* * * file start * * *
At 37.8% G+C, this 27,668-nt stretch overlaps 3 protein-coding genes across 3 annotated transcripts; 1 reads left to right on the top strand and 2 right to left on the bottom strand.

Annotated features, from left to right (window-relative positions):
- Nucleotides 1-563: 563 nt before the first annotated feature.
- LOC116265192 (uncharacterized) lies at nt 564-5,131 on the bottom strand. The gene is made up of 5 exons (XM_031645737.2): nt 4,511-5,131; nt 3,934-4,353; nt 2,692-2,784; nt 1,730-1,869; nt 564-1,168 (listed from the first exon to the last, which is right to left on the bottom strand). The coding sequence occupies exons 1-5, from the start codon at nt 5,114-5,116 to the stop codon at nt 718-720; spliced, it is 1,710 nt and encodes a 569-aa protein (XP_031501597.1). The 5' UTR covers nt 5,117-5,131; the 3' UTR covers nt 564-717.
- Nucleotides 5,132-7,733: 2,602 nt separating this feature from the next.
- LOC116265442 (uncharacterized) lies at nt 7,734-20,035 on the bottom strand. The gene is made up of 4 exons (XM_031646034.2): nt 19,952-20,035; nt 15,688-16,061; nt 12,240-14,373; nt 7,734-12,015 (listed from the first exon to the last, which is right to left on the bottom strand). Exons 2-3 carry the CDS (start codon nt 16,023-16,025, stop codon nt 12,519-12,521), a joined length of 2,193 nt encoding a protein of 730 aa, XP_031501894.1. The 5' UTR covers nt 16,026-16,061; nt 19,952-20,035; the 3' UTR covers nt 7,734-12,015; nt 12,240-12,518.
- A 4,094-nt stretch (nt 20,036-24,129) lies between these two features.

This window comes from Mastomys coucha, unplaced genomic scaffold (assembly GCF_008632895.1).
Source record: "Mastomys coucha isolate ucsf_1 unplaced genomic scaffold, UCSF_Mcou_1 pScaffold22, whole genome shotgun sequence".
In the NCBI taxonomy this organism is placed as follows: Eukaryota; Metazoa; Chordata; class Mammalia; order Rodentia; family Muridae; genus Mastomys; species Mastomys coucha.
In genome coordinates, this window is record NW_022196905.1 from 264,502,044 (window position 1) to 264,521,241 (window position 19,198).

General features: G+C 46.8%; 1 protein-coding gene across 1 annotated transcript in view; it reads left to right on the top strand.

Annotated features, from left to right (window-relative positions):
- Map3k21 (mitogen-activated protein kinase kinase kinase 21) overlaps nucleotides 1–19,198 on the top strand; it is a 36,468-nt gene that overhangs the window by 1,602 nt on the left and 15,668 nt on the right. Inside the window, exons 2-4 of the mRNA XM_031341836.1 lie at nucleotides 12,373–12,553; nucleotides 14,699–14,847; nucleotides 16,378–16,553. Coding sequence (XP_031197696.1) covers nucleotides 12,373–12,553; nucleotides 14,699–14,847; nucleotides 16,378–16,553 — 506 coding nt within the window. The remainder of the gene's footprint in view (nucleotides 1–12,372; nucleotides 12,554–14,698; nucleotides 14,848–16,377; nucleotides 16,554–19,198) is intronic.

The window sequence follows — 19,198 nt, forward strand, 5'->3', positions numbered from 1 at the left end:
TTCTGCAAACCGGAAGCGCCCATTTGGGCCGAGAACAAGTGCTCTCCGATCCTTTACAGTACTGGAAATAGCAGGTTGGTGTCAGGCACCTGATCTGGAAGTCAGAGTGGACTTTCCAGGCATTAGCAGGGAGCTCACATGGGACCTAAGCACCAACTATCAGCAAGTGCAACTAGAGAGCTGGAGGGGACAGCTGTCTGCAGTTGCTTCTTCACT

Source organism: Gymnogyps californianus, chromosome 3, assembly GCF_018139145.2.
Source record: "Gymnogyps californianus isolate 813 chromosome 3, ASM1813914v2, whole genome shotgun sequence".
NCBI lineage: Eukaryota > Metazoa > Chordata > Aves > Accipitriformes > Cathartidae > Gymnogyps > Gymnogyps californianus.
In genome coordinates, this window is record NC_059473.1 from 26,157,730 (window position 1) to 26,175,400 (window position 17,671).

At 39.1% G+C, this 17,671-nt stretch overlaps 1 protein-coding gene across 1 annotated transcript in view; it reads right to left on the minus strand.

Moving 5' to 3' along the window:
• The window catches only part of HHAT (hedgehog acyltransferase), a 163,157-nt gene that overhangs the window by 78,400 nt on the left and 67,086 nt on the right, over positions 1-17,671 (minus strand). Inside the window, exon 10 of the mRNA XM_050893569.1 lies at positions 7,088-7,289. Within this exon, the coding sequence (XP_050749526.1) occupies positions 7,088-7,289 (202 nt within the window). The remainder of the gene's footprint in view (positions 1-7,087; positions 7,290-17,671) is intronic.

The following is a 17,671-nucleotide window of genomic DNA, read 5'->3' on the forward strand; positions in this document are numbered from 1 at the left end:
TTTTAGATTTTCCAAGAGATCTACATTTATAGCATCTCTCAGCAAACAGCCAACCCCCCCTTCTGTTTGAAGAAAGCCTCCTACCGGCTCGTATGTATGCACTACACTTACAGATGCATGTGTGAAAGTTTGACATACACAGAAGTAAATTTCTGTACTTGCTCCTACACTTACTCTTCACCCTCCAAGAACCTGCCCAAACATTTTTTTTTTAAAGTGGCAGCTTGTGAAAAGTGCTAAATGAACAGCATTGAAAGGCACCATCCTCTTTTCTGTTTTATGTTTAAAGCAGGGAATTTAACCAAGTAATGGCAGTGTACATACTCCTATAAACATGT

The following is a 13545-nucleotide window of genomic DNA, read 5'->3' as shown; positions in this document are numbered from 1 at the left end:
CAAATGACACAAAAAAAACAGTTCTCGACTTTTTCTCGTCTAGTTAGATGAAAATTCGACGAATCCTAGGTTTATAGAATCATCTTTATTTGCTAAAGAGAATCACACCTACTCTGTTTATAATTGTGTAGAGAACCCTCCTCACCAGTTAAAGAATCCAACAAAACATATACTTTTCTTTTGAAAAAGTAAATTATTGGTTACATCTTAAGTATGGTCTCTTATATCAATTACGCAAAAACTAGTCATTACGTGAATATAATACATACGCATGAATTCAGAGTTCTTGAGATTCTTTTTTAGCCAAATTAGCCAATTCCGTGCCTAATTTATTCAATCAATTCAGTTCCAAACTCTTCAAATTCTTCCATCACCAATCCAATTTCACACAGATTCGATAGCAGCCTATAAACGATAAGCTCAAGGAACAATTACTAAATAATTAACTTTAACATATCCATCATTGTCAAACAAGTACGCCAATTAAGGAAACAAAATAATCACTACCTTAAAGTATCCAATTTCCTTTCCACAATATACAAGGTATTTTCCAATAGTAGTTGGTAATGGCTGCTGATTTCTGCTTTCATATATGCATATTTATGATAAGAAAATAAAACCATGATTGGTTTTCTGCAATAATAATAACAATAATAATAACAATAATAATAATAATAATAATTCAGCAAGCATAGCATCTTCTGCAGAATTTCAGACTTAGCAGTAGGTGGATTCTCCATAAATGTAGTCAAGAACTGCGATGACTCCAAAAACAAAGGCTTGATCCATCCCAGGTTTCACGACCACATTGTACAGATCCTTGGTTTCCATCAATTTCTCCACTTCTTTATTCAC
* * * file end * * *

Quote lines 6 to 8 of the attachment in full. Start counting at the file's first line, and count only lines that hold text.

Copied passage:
- LOC116265442 (uncharacterized) lies at nt 7,734-20,035 on the bottom strand. The gene is made up of 4 exons (XM_031646034.2): nt 19,952-20,035; nt 15,688-16,061; nt 12,240-14,373; nt 7,734-12,015 (listed from the first exon to the last, which is right to left on the bottom strand). Exons 2-3 carry the CDS (start codon nt 16,023-16,025, stop codon nt 12,519-12,521), a joined length of 2,193 nt encoding a protein of 730 aa, XP_031501894.1. The 5' UTR covers nt 16,026-16,061; nt 19,952-20,035; the 3' UTR covers nt 7,734-12,015; nt 12,240-12,518.
- A 4,094-nt stretch (nt 20,036-24,129) lies between these two features.

This window comes from Mastomys coucha, unplaced genomic scaffold (assembly GCF_008632895.1).